Raise your hand if you’ve ever said, “Holster your weapon,” and meant it because someone was aiming a loaded handgun at you, cocked and ready to fire? Now, keep your hand up if you were the “innocent party,” unarmed and minding your own business, say cutting okra in the garden, when you suddenly found yourself staring down the barrel of one of the three guns a man claimed, as he shouted at you, that he carried and was prepared to use because he was afraid of the 45 lb. dog by your side barking at him–the dog barking at someone, she rightly presumed was a trespasser (on clearly posted property), confronting her person from an ATV with threatening gestures and tone of voice. Any hands raised besides mine? What if I tell you the man was an off-duty cop, with a license to carry? How did (or does) this scenario make you feel about the right to carry?
By a lot of the logic flying around the US about guns and the right to carry, this off-duty cop was a good guy, protecting the blonde woman on the back of his ATV from a potentially big threat, a threat so big that it required him to carry three loaded firearms and a knife in his cargo shorts for a ride through the woods. This Weekend Rambo was actually, however, protecting no one, and was instead lethally threatening a 115 lb woman with pigtails wearing a pink tank top, shorts, and sneakers and gardening in the summer sunshine with her dog.
By the logic floating around, you may ask whether the man would have been justified in shooting the dog or me? Was the dog, or I as her master, a reasonable threat to the man or his girlfriend? Was he standing his ground? Never mind that it wasn’t his to stand, it’s probably safe to say that a slight white girl in pigtails and pink is nobody’s idea of an obvious threat. A barking dog, however, even a small one, can be scary, and my rescue pup can growl and bark with the best of them. Even so, the guy had options. First of all, if I can subdue a 45 lb dog, and even a bite from such a dog wouldn’t be the end of the world to me, then I’d bet good money that this guy, at six feet and close to 200 lbs, a trained law enforcement officer in his 20s, could take on my pet and win. Moreover, from the vantage point of a fully functioning ATV, with the engine running, retreat was an easy and obvious option.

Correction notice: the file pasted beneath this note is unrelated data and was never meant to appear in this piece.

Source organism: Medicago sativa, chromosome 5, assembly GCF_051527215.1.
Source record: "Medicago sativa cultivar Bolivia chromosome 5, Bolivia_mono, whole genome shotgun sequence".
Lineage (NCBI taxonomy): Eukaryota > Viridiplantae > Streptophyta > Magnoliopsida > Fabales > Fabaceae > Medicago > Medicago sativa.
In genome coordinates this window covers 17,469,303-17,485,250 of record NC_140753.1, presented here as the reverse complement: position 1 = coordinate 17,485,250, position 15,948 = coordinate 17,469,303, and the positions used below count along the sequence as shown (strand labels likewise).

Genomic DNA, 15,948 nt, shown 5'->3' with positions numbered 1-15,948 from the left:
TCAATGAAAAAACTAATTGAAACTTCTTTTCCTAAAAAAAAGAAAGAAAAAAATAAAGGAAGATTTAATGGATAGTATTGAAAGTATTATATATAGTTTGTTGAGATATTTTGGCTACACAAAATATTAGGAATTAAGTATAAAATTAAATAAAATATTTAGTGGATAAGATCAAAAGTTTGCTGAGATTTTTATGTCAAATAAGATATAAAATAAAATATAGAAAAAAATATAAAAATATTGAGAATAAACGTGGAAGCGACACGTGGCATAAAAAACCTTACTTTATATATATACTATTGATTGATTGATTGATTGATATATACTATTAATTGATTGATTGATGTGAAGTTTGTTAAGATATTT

By the logic flying around, I should also have been carrying a weapon to protect myself from big potential threats like large strange men, who emerge from the woods on ATVs and point guns at me and my dog minding our own business on family land. My father, who follows this logic to varying degrees, would in fact have been carrying a loaded weapon, had he been there, or would have tucked one under the seat of his truck just in case he “needed” it (in the most probable scenario, to shoot a poisonous snake).
I am no stranger to guns. I learned to shoot pennies off tree stumps with handguns and rifles on this same piece of property before I turned thirteen. As part of my obligatory weekly chores, my father once tasked me with sitting in my treehouse with a pellet gun trained on the garden and an order to shoot the pie plates waving in the wind to scare off the squirrels. He would have preferred that I shoot the squirrels directly, but I reasoned with him to reach this compromise to protect the garden from its furry thieves.